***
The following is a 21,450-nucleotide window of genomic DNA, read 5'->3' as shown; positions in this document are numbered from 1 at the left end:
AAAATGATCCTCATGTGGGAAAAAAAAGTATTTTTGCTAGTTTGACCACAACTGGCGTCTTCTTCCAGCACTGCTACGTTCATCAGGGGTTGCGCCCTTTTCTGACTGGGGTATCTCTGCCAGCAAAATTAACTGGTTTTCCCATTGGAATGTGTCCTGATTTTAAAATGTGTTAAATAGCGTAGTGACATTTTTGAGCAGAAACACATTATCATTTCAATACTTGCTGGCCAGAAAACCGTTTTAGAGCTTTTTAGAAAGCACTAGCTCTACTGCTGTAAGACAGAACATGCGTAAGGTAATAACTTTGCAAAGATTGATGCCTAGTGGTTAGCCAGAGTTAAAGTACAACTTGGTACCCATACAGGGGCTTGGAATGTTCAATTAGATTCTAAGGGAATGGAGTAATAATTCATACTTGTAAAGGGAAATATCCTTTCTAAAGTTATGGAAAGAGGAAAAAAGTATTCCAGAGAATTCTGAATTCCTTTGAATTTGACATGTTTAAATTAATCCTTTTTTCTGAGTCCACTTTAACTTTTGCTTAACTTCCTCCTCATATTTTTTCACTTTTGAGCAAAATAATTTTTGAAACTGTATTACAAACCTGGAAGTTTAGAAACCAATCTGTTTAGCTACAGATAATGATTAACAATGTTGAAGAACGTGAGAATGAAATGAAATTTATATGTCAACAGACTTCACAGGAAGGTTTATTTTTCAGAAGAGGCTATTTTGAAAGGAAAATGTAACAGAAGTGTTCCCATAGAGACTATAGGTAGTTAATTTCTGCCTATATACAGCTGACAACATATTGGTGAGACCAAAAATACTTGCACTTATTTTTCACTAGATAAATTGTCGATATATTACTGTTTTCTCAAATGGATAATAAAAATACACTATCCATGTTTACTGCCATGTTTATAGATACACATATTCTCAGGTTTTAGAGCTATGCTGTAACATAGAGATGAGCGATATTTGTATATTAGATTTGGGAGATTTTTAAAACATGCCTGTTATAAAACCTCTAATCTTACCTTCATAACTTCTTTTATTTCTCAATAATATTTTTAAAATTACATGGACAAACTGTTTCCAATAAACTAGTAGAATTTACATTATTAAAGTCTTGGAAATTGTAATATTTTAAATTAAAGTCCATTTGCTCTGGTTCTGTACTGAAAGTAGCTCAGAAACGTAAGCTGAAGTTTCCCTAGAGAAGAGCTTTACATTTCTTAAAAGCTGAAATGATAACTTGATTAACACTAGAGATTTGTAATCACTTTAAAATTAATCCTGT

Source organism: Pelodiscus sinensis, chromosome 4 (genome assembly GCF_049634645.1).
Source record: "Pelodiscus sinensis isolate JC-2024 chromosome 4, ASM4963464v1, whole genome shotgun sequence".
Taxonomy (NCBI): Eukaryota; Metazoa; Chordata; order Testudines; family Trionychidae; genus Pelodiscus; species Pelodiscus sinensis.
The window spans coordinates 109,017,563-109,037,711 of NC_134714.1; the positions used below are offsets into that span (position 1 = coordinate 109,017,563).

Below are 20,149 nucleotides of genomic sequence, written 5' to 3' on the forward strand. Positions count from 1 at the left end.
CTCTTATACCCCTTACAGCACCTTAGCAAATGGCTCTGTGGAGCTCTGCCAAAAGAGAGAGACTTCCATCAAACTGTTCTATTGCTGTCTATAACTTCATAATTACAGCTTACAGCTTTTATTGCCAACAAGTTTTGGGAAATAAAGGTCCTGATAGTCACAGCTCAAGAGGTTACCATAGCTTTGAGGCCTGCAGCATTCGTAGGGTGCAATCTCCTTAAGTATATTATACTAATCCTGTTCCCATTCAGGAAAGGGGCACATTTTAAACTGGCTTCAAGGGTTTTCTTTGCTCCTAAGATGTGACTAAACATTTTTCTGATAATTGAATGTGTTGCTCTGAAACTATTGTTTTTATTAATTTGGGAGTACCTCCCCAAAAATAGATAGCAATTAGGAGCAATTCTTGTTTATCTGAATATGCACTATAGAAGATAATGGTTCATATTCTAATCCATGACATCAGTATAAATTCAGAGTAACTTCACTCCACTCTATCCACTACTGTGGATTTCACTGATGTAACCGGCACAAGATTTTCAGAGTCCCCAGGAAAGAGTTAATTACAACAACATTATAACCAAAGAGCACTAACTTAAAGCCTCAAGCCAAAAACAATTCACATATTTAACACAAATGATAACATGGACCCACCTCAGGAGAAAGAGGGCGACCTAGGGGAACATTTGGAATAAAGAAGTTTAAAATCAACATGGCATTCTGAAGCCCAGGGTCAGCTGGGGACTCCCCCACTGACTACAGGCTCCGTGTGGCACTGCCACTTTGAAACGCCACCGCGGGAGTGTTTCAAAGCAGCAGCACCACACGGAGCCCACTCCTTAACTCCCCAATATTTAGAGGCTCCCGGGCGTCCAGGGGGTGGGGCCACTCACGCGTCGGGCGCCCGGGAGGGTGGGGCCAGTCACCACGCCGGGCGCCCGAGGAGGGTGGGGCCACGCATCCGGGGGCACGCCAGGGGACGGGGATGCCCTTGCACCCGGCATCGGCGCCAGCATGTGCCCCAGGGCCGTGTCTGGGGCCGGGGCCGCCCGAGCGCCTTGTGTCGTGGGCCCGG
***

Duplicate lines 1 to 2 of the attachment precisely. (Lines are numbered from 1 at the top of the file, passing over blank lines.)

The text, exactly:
The following is a 21,450-nucleotide window of genomic DNA, read 5'->3' as shown; positions in this document are numbered from 1 at the left end:
AAAATGATCCTCATGTGGGAAAAAAAAGTATTTTTGCTAGTTTGACCACAACTGGCGTCTTCTTCCAGCACTGCTACGTTCATCAGGGGTTGCGCCCTTTTCTGACTGGGGTATCTCTGCCAGCAAAATTAACTGGTTTTCCCATTGGAATGTGTCCTGATTTTAAAATGTGTTAAATAGCGTAGTGACATTTTTGAGCAGAAACACATTATCATTTCAATACTTGCTGGCCAGAAAACCGTTTTAGAGCTTTTTAGAAAGCACTAGCTCTACTGCTGTAAGACAGAACATGCGTAAGGTAATAACTTTGCAAAGATTGATGCCTAGTGGTTAGCCAGAGTTAAAGTACAACTTGGTACCCATACAGGGGCTTGGAATGTTCAATTAGATTCTAAGGGAATGGAGTAATAATTCATACTTGTAAAGGGAAATATCCTTTCTAAAGTTATGGAAAGAGGAAAAAAGTATTCCAGAGAATTCTGAATTCCTTTGAATTTGACATGTTTAAATTAATCCTTTTTTCTGAGTCCACTTTAACTTTTGCTTAACTTCCTCCTCATATTTTTTCACTTTTGAGCAAAATAATTTTTGAAACTGTATTACAAACCTGGAAGTTTAGAAACCAATCTGTTTAGCTACAGATAATGATTAACAATGTTGAAGAACGTGAGAATGAAATGAAATTTATATGTCAACAGACTTCACAGGAAGGTTTATTTTTCAGAAGAGGCTATTTTGAAAGGAAAATGTAACAGAAGTGTTCCCATAGAGACTATAGGTAGTTAATTTCTGCCTATATACAGCTGACAACATATTGGTGAGACCAAAAATACTTGCACTTATTTTTCACTAGATAAATTGTCGATATATTACTGTTTTCTCAAATGGATAATAAAAATACACTATCCATGTTTACTGCCATGTTTATAGATACACATATTCTCAGGTTTTAGAGCTATGCTGTAACATAGAGATGAGCGATATTTGTATATTAGATTTGGGAGATTTTTAAAACATGCCTGTTATAAAACCTCTAATCTTACCTTCATAACTTCTTTTATTTCTCAATAATATTTTTAAAATTACATGGACAAACTGTTTCCAATAAACTAGTAGAATTTACATTATTAAAGTCTTGGAAATTGTAATATTTTAAATTAAAGTCCATTTGCTCTGGTTCTGTACTGAAAGTAGCTCAGAAACGTAAGCTGAAGTTTCCCTAGAGAAGAGCTTTACATTTCTTAAAAGCTGAAATGATAACTTGATTAACACTAGAGATTTGTAATCACTTTAAAATTAATCCTGT